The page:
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Week in Tech: Spotify must brace itself for a belated battle

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Spotify

TrustedReviews’ US-based reporter muses on the looming fight for music streaming supremacy, why it’s difficult to care about Android M and how fight promoters may have brought the Periscope piracy on themselves.

The long-overdue music streaming war is almost here

For more than half a decade, Spotify has sat proudly atop of the streaming charts, effortlessly batting away challenges from rivals who somehow thought doing exactly the same thing for the same price would win people over.

Deezer, Rdio and co. haven’t been able to prevent ‘Spotify’ becoming the ubiquitous term for music streaming and they never will. Spotify beat Beats with ease, Google’s confusing alternatives have, well, confused, Amazon Prime’s library is too small and Apple has inexplicably stayed out of the way until now.

However, the days of Spotify having everything its own way are coming to an end. Seven years after it arrived on the scene as the play-anything jukebox we’d always dreamed of, Spotify will finally have a real fight on its hands before the year is out.

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Apple’s days of sitting by and allowing iTunes downloads to dwindle away to nothing are quite literally numbered. The firm will roll out the revamped and re-branded Beats Music streaming service early next month, although whether it’ll launch straight away remains to be seen.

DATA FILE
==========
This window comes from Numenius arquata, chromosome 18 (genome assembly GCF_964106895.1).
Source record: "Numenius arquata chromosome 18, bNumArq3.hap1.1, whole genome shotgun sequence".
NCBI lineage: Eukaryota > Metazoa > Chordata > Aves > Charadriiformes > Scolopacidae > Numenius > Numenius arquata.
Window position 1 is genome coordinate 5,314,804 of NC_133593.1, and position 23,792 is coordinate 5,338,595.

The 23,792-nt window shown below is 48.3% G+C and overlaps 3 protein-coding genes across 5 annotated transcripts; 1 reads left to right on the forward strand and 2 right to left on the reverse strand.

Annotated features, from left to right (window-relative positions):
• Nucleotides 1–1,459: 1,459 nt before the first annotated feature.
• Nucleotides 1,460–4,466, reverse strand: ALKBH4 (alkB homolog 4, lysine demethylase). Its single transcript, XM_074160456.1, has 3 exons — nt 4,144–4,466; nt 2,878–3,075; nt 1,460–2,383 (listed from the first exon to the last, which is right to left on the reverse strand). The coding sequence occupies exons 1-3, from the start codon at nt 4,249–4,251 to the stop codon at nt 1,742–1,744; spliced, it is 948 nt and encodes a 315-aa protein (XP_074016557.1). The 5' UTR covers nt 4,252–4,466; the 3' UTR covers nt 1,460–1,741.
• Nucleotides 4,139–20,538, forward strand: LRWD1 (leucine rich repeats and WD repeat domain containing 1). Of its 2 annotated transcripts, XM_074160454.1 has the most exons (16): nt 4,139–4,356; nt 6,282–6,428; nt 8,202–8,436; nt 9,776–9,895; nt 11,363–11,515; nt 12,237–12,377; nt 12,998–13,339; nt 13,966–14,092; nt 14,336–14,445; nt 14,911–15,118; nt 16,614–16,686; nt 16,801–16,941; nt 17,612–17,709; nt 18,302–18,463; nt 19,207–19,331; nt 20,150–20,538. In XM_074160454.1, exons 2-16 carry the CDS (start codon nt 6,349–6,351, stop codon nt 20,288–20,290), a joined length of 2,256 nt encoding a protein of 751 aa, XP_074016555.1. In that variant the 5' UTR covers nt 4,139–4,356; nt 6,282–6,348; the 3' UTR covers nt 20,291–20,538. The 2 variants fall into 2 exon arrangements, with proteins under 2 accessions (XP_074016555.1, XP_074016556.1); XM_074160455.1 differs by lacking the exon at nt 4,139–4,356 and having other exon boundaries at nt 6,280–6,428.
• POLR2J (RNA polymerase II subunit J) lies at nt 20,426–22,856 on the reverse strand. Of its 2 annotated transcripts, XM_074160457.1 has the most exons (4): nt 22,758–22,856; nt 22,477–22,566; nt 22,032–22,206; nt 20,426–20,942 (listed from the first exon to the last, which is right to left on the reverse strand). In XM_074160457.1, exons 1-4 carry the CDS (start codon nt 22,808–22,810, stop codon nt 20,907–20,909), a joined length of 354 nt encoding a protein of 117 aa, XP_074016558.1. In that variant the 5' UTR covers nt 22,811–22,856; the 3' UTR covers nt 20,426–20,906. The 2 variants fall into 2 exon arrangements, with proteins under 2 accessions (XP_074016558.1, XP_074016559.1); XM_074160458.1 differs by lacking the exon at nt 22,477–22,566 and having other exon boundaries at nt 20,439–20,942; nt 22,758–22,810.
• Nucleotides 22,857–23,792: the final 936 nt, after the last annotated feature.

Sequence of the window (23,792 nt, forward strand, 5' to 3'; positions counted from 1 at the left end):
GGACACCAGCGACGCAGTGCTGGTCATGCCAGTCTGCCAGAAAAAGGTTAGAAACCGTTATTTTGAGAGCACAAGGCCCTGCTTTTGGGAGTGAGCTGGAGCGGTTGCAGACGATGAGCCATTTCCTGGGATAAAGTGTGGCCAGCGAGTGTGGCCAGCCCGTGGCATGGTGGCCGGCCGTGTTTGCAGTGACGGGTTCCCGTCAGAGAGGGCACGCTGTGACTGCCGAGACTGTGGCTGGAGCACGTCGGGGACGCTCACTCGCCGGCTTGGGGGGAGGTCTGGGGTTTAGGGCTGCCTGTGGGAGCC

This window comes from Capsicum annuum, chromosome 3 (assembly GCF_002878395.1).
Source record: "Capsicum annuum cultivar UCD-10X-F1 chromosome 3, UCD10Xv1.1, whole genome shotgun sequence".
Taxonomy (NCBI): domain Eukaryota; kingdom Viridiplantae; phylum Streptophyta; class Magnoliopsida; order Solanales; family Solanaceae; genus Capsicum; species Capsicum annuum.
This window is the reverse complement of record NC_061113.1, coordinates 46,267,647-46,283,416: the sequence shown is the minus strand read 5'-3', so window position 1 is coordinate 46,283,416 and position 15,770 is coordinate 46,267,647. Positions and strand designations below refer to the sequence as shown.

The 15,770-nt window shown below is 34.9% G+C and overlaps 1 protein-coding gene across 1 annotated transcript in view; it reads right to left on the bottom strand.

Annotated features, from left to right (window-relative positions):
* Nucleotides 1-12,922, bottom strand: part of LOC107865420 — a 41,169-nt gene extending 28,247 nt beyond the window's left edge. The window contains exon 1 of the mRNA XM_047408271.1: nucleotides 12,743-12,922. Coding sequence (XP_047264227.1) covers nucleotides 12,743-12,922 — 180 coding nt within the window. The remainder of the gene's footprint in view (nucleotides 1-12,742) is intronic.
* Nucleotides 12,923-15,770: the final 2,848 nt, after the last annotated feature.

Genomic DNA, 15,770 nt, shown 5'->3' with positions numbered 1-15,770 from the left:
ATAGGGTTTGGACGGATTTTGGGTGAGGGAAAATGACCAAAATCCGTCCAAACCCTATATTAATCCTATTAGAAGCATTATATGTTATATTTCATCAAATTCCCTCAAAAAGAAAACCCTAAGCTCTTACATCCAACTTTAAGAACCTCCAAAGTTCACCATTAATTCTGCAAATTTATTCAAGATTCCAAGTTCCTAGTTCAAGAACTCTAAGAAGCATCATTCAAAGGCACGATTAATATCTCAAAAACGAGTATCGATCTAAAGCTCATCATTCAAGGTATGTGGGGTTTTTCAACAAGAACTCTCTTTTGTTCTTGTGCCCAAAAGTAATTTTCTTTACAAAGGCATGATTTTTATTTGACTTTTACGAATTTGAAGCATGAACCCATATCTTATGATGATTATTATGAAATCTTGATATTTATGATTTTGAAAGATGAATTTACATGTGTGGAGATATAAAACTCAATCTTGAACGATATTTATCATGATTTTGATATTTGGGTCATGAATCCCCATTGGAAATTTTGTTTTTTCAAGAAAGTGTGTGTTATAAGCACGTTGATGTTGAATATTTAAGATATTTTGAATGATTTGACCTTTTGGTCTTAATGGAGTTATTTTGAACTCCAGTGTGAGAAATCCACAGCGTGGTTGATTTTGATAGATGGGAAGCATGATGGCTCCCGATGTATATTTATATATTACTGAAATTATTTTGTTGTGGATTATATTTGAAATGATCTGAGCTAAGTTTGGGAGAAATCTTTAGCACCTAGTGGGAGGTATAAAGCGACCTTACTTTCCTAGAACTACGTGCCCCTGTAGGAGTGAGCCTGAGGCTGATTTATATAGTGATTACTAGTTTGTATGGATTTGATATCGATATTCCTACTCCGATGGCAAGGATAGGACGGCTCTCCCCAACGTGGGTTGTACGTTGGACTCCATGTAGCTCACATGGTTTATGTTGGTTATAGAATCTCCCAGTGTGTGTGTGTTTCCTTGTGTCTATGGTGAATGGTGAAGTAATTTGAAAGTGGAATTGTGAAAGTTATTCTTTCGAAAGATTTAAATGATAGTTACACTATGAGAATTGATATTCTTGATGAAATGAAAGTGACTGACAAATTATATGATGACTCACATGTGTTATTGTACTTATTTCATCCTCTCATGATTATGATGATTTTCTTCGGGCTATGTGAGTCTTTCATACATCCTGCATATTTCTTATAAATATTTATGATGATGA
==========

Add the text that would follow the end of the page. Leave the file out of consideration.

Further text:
Apple won’t mess about with this, as it did with iTunes Radio. It will go all in. It has the relationships with the music companies, the resources and the competitive drive to aggressively target Spotify.

Reports this week have suggested Apple be playing dirty (again) in order to skew the deck in its favour. Word has it Apple is leaning on music executives to put the kibosh on free streaming options, seriously undermining Spotify’s appeal and destroying its ad-based freemium model. Regardless of whether Apple chooses to go after freemium, Spotify's latest earnings report suggests the tier may be unsustainable anyway.

SEE ALSO: Apple Beats relaunch: The story so far

It’s not just Apple gunning for the green giant either. Tidal may have gotten off to a bad start, as Noel Gallagher so elegantly put it this week, but it has the name value, the PR power, financial backing and the intriguing proposition to recover for its early missteps.

Spotify may dominate the market for consumers, offering them all the music they could ever want for free or just £10 a month, but there are those in the industry – artists, labels, publishers - who harbour serious resentment over the company's royalty payments.

The backlash has been manageable so far, but this could very easily change with the might of Apple and music’s biggest names orchestrating the campaign.

Spotify is not oblivious to this threat; far from it. The company is already plotting a pre-emptive strike. On May 20 it’ll hold a media event where it is expected to branch out into online video, to complement the core music offering.

What the company has in mind for video remains to be seen. It may be adding music videos, it may be live streaming concerts, it may be hosting video interviews or the chance for users to interact with their favourite artists through something like Google Hangouts. Who knows?